For all the stereotypes directed toward Millennials, being astute planners for retirement hasn’t typically been one of them. But recent findings indicate otherwise.
The financial impact of the COVID-19 pandemic during their prime earning years, in combination with the Great Recession and other global events over the last 20 years, may have impacted Millennials to a greater extent than other generations. The result is a less hopeful outlook about the future and their finances.
The State of Millennial Investors
A survey by Nationwide showed that the number of Millennial investors who feel optimistic about their finances dropped from 62% in 2019 to an alarming 38% last year. Perhaps their concerns are what has led four out of five (81%) in this group to say they have a strategy to protect against outliving their savings.1
Included in that strategy is a product that is often associated with clients of an older generation: annuities.
More than 40% of Millennials who indicate they have a plan said they use fixed annuities to help protect their assets against market risk; only 31% of Baby Boomers replied that they use fixed annuities. More than one third (36%) in this same group indicated that their protection strategy includes registered index-linked annuities, a far higher number than Gen Xers (10%) and Baby Boomers (4%).1
What may be surprising to some is that Millennials were much less likely than older generations to rely on traditional diversification to manage risk. Only 36% of Millennials rely on traditional diversification compared to 58% of Gen Xers and 66% of Baby Boomers.1
Advisor Conversations With Millennials
It turns out that Millennials may be more risk averse than some may have previously thought. Despite their falling optimism, Millennials are determined to do something about it.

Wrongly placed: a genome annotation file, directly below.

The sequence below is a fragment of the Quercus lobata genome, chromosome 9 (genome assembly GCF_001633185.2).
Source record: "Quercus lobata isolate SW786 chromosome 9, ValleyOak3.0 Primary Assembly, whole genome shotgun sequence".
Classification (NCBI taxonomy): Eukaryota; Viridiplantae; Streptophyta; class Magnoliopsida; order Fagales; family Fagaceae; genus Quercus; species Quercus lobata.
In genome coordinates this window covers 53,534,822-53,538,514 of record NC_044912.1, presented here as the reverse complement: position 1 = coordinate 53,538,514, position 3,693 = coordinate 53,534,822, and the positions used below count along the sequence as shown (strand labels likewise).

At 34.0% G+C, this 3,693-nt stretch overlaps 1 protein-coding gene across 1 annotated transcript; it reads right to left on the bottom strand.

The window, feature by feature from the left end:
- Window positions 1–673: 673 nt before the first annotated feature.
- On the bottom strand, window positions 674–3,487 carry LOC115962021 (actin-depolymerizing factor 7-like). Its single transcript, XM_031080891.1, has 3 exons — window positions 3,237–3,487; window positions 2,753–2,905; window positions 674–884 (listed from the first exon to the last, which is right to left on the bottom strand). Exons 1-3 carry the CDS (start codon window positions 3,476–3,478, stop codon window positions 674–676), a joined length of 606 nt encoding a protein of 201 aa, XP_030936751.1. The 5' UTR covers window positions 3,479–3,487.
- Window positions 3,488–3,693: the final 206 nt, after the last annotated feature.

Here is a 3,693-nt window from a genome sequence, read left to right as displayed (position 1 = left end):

Due to their concerns over the future and their finances, many among this younger generation are turning to professional financial help. Only two out of three Millennials indicated they had a financial advisor in 2019; that number jumped to 75% during the height of the pandemic in 2020.1
A takeaway for advisors is that they may need to adjust their approach to Millennial investing strategies. While conversations surrounding diversification remain appropriate, a greater emphasis on loss protection may be in order. To back this up, the survey showed that the top financial concern among Millennials includes protecting their assets in combination with COVID-19 related portfolio losses. And one in five are concerned about generating reliable income in retirement.1
Educating younger clients about various types of annuities and dispelling common annuity myths can help them make informed decisions. However, there may also be misconceptions among some financial professionals that need to be resolved; mainly that annuities are often best suited for seniors or those nearing retirement. Millennials may think otherwise: 75% of them were far more likely than Baby Boomers (44%) to choose an annuity over the next 12 months as part of a holistic financial plan.1
Overlooking annuities for younger investors may be shortsighted and lead to missed opportunities for both the advisor and their Millennial clients. In future meetings, consider bringing up the findings in this report to gauge whether your Millennial clients share a similar sentiment. It could open doors for deeper conversations surrounding loss protection and the role that annuities may play in helping them reach their retirement goals.
Also be sure to read through our Rethinking Retirement Planning — Advisors. Annuities. Answers. eBook with additional research and talking points to include as part of your conversations. For further help on ways to position annuities as part of your clients’ strategic financial plans, reach out to your CUNA Mutual Group wholesaler at 877.345.GROW (4769), option 1.
1Nationwide, New study reveals that millennials are already planning for retirement, April 19, 2021.